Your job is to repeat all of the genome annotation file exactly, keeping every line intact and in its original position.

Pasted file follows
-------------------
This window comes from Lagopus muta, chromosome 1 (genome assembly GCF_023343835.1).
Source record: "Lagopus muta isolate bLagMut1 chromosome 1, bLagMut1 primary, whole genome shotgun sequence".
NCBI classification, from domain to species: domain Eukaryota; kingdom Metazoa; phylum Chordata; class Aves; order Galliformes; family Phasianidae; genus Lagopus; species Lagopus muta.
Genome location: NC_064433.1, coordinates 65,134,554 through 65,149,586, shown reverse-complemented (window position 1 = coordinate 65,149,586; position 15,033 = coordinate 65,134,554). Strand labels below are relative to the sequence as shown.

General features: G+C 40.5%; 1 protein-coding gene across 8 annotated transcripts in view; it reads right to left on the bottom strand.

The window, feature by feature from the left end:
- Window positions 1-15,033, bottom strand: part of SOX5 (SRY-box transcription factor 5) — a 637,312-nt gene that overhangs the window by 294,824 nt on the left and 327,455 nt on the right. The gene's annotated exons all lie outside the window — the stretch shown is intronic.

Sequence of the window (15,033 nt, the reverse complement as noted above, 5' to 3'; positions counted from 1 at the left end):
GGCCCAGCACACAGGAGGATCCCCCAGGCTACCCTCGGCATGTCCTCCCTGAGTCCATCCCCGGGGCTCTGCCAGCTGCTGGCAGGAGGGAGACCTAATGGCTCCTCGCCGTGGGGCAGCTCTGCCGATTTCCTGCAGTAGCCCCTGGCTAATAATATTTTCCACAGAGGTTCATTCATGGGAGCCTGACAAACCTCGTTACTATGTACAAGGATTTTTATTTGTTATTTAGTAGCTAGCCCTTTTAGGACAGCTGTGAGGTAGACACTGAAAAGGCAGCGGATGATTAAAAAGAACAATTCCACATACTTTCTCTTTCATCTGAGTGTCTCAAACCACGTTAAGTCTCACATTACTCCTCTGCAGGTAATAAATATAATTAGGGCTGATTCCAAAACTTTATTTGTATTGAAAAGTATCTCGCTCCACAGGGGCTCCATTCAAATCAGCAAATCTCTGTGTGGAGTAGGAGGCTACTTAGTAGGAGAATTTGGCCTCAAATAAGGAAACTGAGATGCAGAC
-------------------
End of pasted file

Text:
This window comes from Lagopus muta, chromosome 1 (genome assembly GCF_023343835.1).
Source record: "Lagopus muta isolate bLagMut1 chromosome 1, bLagMut1 primary, whole genome shotgun sequence".
NCBI classification, from domain to species: domain Eukaryota; kingdom Metazoa; phylum Chordata; class Aves; order Galliformes; family Phasianidae; genus Lagopus; species Lagopus muta.
Genome location: NC_064433.1, coordinates 65,134,554 through 65,149,586, shown reverse-complemented (window position 1 = coordinate 65,149,586; position 15,033 = coordinate 65,134,554). Strand labels below are relative to the sequence as shown.

General features: G+C 40.5%; 1 protein-coding gene across 8 annotated transcripts in view; it reads right to left on the bottom strand.

The window, feature by feature from the left end:
- Window positions 1-15,033, bottom strand: part of SOX5 (SRY-box transcription factor 5) — a 637,312-nt gene that overhangs the window by 294,824 nt on the left and 327,455 nt on the right. The gene's annotated exons all lie outside the window — the stretch shown is intronic.

Sequence of the window (15,033 nt, the reverse complement as noted above, 5' to 3'; positions counted from 1 at the left end):
GGCCCAGCACACAGGAGGATCCCCCAGGCTACCCTCGGCATGTCCTCCCTGAGTCCATCCCCGGGGCTCTGCCAGCTGCTGGCAGGAGGGAGACCTAATGGCTCCTCGCCGTGGGGCAGCTCTGCCGATTTCCTGCAGTAGCCCCTGGCTAATAATATTTTCCACAGAGGTTCATTCATGGGAGCCTGACAAACCTCGTTACTATGTACAAGGATTTTTATTTGTTATTTAGTAGCTAGCCCTTTTAGGACAGCTGTGAGGTAGACACTGAAAAGGCAGCGGATGATTAAAAAGAACAATTCCACATACTTTCTCTTTCATCTGAGTGTCTCAAACCACGTTAAGTCTCACATTACTCCTCTGCAGGTAATAAATATAATTAGGGCTGATTCCAAAACTTTATTTGTATTGAAAAGTATCTCGCTCCACAGGGGCTCCATTCAAATCAGCAAATCTCTGTGTGGAGTAGGAGGCTACTTAGTAGGAGAATTTGGCCTCAAATAAGGAAACTGAGATGCAGAC